There was once a venue that embodied clubbing at its best: the sound, the DJ and the vibe that all came together at the right time. For a while it was Twilo that set the bar but since then nothing has quite lived up to that. Until now. Actually I've been hearing about the club Stereo in Montreal for months and months - 5 years in the making with stellar DJs David Morales, Roger Sanchez, Hector Romero, Sander Kleinenberg, Danny Tenaglia - all seemed to have amazing nights there and the legend grew with each enthused recount of Stereo nights from clubbers and DJs alike.
The sound, the amazing sound. It is quite possibly the world's #1 rated analog sound system. To give you the full picture, the original system in Stereo was designed by Angel Moraes and the current analog system in Stereo which replaced the original sound system in Stereo, has been upgraded, redesigned & re engineered by Shorty of SBS - systemsbyshorty and David Morales. For those who may recall Shorty worked on the sound at Twilo as well. It's the all encompassing sound with bass that breathes heavy on your chest. We did a couple breathing exercises and found it quite difficult to respirate without opening our mouths to relieve the pressure. The top end of the sound is crystal clear. New York based Shorty was actually on hand in Montreal to tweak the system a few days earlier. A welcome touch since so many venues go through the trouble of installing a designer system, only to let it go over the course of time without the proper maintenance and care.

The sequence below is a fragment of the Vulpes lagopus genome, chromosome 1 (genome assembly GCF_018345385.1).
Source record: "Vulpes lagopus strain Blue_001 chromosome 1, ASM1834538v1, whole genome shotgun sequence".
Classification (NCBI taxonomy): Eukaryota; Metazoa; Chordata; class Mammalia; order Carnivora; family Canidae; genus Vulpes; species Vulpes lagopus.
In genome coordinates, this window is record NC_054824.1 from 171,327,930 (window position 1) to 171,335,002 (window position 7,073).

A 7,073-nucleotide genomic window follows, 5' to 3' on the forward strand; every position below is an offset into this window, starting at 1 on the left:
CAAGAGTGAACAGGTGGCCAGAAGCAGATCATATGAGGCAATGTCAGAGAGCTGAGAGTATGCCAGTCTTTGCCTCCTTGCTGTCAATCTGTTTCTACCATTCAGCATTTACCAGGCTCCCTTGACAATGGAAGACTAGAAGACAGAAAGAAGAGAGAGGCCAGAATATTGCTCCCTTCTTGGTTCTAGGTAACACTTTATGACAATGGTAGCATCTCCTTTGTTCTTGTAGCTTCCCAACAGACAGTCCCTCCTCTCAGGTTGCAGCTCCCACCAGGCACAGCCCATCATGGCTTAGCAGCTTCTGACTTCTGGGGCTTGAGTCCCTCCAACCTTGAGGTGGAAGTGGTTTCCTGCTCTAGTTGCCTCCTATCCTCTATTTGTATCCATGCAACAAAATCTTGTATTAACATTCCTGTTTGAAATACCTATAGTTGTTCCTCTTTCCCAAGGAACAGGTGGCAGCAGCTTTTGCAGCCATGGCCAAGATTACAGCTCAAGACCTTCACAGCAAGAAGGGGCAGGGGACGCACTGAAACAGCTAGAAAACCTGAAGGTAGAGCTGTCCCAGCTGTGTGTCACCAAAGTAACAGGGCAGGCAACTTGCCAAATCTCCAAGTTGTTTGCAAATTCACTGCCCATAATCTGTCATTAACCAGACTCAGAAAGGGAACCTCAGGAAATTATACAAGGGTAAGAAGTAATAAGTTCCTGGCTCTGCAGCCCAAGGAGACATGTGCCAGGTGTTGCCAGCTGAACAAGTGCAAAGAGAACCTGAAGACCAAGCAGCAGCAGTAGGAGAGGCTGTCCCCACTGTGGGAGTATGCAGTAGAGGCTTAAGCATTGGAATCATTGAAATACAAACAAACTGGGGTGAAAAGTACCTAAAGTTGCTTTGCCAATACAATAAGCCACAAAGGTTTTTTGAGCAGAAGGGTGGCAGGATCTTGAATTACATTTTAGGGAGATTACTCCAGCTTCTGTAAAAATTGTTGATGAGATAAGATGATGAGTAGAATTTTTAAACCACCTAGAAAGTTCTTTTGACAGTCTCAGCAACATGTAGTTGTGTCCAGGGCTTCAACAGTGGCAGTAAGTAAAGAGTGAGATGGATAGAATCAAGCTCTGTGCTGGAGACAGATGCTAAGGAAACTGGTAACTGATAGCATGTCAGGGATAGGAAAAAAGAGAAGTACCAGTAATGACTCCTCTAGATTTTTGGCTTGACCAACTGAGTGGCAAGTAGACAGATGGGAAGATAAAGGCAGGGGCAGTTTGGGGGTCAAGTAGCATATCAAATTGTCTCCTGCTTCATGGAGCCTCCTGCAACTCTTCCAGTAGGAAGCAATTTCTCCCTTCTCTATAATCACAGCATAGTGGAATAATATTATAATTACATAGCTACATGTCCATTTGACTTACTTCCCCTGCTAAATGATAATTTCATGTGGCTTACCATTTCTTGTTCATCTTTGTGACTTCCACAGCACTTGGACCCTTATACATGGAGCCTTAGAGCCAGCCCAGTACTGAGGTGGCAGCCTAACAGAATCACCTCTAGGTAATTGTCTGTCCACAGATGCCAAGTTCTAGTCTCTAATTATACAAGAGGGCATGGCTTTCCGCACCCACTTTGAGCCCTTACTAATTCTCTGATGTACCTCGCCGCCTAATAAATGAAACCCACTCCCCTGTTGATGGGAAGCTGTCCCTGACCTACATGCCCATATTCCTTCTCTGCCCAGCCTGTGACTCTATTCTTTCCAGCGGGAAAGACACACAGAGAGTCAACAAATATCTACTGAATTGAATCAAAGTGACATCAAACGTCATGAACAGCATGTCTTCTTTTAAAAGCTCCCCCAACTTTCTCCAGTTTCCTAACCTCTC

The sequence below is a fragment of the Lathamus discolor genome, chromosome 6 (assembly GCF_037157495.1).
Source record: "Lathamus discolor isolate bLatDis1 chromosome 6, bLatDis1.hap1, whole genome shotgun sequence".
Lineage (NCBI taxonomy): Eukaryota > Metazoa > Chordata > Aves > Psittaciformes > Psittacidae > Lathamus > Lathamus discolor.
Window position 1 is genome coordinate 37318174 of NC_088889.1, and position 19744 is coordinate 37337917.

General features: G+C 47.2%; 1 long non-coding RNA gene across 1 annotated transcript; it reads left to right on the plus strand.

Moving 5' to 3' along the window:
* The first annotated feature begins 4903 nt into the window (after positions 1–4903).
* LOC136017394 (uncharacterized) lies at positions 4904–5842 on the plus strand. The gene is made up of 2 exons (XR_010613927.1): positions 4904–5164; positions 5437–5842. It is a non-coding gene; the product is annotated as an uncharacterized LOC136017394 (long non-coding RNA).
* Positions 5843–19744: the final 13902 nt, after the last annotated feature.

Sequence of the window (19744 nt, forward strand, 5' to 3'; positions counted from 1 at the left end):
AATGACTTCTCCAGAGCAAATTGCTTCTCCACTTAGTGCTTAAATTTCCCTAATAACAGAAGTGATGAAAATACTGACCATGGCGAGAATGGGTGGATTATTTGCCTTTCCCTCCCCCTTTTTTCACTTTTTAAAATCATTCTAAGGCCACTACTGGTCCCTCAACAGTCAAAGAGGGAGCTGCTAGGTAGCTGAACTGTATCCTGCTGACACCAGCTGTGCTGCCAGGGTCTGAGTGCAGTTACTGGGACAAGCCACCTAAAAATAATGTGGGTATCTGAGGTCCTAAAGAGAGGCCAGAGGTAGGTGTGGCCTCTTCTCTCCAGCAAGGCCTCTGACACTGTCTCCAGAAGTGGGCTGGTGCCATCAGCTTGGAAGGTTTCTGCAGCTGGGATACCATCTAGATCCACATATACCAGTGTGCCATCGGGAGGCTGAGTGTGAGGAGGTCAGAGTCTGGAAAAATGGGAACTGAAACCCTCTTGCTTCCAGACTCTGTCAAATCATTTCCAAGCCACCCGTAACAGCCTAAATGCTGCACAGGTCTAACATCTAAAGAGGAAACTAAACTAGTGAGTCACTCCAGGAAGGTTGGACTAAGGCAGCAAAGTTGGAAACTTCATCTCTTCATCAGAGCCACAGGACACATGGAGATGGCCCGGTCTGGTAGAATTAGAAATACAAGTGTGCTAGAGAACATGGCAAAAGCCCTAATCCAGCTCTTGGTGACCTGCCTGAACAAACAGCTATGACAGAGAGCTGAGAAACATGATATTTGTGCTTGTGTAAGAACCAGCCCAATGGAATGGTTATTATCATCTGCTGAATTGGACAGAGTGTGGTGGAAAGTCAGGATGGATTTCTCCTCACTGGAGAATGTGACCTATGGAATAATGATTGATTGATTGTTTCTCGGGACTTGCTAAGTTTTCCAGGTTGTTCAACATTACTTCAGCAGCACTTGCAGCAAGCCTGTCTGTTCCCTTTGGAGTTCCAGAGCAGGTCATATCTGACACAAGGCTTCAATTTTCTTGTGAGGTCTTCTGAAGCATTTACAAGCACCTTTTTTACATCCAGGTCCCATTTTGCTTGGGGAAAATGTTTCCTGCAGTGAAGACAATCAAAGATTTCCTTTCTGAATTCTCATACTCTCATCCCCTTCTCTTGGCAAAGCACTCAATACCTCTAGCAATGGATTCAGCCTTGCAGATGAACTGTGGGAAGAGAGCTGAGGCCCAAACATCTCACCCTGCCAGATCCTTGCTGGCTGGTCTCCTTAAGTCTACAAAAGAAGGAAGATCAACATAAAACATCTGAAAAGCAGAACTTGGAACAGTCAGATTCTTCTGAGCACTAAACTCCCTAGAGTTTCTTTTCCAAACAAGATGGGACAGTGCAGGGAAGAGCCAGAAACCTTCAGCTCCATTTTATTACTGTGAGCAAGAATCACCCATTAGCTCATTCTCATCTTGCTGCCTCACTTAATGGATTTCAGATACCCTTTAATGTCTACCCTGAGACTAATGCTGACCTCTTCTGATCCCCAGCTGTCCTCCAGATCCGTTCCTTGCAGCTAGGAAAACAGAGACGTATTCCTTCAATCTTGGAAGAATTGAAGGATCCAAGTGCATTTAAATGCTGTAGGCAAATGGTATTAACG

The DJ, the amazing DJ. Hector Romero rules the roost at Stereo. We walked into the club together, only to see Hector greeted by staff and clubbers alike. That nice, warm feeling where everybody knows the DJ and is looking forward to the night. It was like Hector walking into Filter 14 x 100 - bigger and friendlier. At the end of the night while Hector was packing up, one girl came up to the booth to gush about the wonderful night, how she and her friends have never danced so long and whenever she looked up she saw Hector having as good as time as they were. I'm sure that’s' what every DJ lives for.
The vibe, the amazing vibe. It's rare you find a really diverse crowd nowadays on the dancefloor that is solely focused on the music and dancing. In New York, the sub-scenes have gotten so splintered that you have mini-scenes for house heads, hipsters, celebs, ravers, the shirtless boys, students, B&T, trainspotters, etc. In Montreal, it was one egalitarian dancefloor without the DJ worship. Instead it was a symbiosis of music, DJ and dancing that come together in celebration.
As Julian from hotspot eatery and lounge Cafeteria (3581 St Laurent Blvd) told me, people from Montreal don't really consider themselves Canadian they are have their own unique identity that's quasi-European. This adds a beautiful foreign aspect to a visit here, but without the French snootiness. Most similar to New Yorkers who really don't identify with the rest of Americana but are part of a global culture with a unique identity. Although we seem to be a bit marred by being harried & jaded.
Most Stereo regulars refer to the Stereo dancefloor as their living room and even for us first-timers we experienced that same feeling with a roomful of like-minded clubbers. An amazing experience not soon forgotten but taken away as an inspiration to what it's all about.
This weekly summer Sunday event held in the Parc Jean-Drapeu on an island right in Montreal brings the best elements of summer and electronic music together. To define it in NYC terms imagine P.S. 1 in Central Park. Summer in Montreal is a most beautiful thing, more precious for the natives after the long winter months. Underneath a colossal metal sculpture with blue astro-turf pads laid out for dancing. The party is inhabited by dancers young & old with families with toddlers in tow, clubbers, students and everybody else. It was a beautiful thing with music my boyfriend referred to as new-wave tinged house - the current buzz phrase being microhouse.
Take a trip - Montreal is worth it. Only an hour plane ride or a 6 hour car ride.
posted on 9:23 PM